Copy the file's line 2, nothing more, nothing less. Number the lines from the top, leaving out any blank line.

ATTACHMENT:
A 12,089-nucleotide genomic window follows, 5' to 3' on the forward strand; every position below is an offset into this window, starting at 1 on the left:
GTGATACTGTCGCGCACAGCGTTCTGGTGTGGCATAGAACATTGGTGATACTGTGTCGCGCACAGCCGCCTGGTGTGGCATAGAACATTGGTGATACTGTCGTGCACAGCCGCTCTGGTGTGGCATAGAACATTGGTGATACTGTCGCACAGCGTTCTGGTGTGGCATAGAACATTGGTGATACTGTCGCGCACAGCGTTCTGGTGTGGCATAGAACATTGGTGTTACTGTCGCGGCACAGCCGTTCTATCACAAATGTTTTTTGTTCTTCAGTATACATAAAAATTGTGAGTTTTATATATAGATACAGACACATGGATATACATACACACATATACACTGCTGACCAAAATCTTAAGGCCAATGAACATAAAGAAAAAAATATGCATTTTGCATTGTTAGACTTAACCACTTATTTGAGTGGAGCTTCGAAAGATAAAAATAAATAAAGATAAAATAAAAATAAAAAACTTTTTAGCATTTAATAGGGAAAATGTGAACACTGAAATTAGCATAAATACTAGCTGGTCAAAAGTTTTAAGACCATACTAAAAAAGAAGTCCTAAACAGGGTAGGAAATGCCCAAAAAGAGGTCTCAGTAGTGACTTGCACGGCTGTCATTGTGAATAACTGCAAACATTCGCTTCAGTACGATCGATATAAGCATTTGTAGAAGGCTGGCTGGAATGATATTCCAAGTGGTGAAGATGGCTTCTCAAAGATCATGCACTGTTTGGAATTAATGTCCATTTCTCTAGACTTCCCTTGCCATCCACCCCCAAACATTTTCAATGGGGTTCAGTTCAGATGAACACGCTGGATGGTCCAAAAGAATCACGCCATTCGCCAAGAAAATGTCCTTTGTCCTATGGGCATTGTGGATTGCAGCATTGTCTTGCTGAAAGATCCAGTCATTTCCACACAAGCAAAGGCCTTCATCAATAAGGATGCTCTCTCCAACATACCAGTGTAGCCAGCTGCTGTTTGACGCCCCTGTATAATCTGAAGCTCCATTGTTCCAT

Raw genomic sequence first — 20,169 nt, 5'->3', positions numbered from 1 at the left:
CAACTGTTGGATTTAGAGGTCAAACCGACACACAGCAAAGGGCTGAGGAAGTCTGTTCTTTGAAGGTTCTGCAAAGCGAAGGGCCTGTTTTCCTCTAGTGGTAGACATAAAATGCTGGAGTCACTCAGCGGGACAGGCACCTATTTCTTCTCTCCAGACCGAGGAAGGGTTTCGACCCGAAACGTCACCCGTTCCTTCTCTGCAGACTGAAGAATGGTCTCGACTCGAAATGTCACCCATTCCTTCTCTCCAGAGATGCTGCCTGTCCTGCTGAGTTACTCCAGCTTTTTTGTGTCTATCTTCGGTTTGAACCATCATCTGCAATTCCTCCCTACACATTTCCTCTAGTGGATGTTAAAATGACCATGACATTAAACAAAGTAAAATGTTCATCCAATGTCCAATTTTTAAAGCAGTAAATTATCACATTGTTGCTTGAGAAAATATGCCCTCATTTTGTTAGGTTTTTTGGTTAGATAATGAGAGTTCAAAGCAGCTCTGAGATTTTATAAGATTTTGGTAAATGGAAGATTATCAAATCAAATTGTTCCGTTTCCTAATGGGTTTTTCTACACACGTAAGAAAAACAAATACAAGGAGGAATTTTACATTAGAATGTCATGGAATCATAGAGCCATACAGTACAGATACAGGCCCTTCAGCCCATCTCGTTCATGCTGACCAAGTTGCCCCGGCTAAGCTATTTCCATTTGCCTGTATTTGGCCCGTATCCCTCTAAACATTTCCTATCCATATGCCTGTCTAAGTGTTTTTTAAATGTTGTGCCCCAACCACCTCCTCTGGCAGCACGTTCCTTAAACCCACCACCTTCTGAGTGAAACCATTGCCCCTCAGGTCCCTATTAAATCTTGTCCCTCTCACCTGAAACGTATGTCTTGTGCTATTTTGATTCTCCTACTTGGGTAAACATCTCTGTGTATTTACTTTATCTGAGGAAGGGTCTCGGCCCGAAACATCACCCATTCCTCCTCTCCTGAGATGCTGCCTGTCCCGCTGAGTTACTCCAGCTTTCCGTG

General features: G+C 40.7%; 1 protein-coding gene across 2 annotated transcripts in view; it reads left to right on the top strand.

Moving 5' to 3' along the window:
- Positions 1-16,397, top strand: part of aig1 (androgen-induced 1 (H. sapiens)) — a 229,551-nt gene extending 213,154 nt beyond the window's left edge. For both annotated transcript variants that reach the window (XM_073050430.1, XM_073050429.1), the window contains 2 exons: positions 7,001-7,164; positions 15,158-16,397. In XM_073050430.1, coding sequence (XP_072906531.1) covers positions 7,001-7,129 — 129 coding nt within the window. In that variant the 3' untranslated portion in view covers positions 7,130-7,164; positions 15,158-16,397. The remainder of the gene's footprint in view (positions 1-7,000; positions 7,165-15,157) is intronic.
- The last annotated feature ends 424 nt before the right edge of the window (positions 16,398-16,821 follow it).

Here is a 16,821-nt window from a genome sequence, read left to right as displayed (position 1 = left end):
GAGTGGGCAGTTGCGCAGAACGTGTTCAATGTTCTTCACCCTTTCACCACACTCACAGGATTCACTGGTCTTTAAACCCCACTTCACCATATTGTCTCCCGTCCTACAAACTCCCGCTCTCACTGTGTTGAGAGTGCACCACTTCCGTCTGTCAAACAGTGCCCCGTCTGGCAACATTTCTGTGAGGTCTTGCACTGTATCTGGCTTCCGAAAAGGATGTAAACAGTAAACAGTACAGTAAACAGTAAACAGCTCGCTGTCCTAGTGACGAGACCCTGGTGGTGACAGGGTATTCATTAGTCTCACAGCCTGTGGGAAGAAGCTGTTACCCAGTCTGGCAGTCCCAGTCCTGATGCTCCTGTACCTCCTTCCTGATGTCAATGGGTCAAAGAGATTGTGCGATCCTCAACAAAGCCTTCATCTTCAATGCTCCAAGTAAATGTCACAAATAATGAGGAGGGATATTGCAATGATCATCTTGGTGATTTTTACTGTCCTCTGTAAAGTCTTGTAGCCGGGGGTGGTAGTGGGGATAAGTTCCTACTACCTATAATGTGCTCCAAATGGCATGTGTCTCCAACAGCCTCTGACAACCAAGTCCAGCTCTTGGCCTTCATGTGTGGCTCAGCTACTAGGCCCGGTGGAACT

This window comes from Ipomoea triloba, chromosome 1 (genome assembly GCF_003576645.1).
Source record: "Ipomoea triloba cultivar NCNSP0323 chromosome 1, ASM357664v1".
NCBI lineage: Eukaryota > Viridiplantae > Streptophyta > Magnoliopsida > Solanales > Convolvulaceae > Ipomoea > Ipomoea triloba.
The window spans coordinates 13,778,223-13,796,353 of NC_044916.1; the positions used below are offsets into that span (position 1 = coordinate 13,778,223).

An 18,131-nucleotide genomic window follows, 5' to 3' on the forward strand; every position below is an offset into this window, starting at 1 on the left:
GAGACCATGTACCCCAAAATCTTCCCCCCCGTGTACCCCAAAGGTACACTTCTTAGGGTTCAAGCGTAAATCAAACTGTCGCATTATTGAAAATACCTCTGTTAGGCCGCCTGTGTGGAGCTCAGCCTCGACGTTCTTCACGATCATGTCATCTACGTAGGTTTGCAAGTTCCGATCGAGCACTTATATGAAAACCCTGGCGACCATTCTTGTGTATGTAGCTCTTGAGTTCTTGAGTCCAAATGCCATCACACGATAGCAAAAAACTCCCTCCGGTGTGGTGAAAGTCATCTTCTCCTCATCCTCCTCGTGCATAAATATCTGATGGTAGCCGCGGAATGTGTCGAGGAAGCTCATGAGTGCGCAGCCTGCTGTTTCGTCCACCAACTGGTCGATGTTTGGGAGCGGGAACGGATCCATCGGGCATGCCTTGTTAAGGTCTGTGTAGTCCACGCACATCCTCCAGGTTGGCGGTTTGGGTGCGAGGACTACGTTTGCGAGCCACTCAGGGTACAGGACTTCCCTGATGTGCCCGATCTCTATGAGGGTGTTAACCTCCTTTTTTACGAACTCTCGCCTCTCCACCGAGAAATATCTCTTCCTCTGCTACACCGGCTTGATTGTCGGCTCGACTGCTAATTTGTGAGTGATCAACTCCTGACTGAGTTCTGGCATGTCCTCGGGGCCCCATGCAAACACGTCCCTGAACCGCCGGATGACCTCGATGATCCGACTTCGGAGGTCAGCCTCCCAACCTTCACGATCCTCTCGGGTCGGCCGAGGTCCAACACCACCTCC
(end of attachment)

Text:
GTGATACTGTCGCGCACAGCGTTCTGGTGTGGCATAGAACATTGGTGATACTGTGTCGCGCACAGCCGCCTGGTGTGGCATAGAACATTGGTGATACTGTCGTGCACAGCCGCTCTGGTGTGGCATAGAACATTGGTGATACTGTCGCACAGCGTTCTGGTGTGGCATAGAACATTGGTGATACTGTCGCGCACAGCGTTCTGGTGTGGCATAGAACATTGGTGTTACTGTCGCGGCACAGCCGTTCTATCACAAATGTTTTTTGTTCTTCAGTATACATAAAAATTGTGAGTTTTATATATAGATACAGACACATGGATATACATACACACATATACACTGCTGACCAAAATCTTAAGGCCAATGAACATAAAGAAAAAAATATGCATTTTGCATTGTTAGACTTAACCACTTATTTGAGTGGAGCTTCGAAAGATAAAAATAAATAAAGATAAAATAAAAATAAAAAACTTTTTAGCATTTAATAGGGAAAATGTGAACACTGAAATTAGCATAAATACTAGCTGGTCAAAAGTTTTAAGACCATACTAAAAAAGAAGTCCTAAACAGGGTAGGAAATGCCCAAAAAGAGGTCTCAGTAGTGACTTGCACGGCTGTCATTGTGAATAACTGCAAACATTCGCTTCAGTACGATCGATATAAGCATTTGTAGAAGGCTGGCTGGAATGATATTCCAAGTGGTGAAGATGGCTTCTCAAAGATCATGCACTGTTTGGAATTAATGTCCATTTCTCTAGACTTCCCTTGCCATCCACCCCCAAACATTTTCAATGGGGTTCAGTTCAGATGAACACGCTGGATGGTCCAAAAGAATCACGCCATTCGCCAAGAAAATGTCCTTTGTCCTATGGGCATTGTGGATTGCAGCATTGTCTTGCTGAAAGATCCAGTCATTTCCACACAAGCAAAGGCCTTCATCAATAAGGATGCTCTCTCCAACATACCAGTGTAGCCAGCTGCTGTTTGACGCCCCTGTATAATCTGAAGCTCCATTGTTCCAT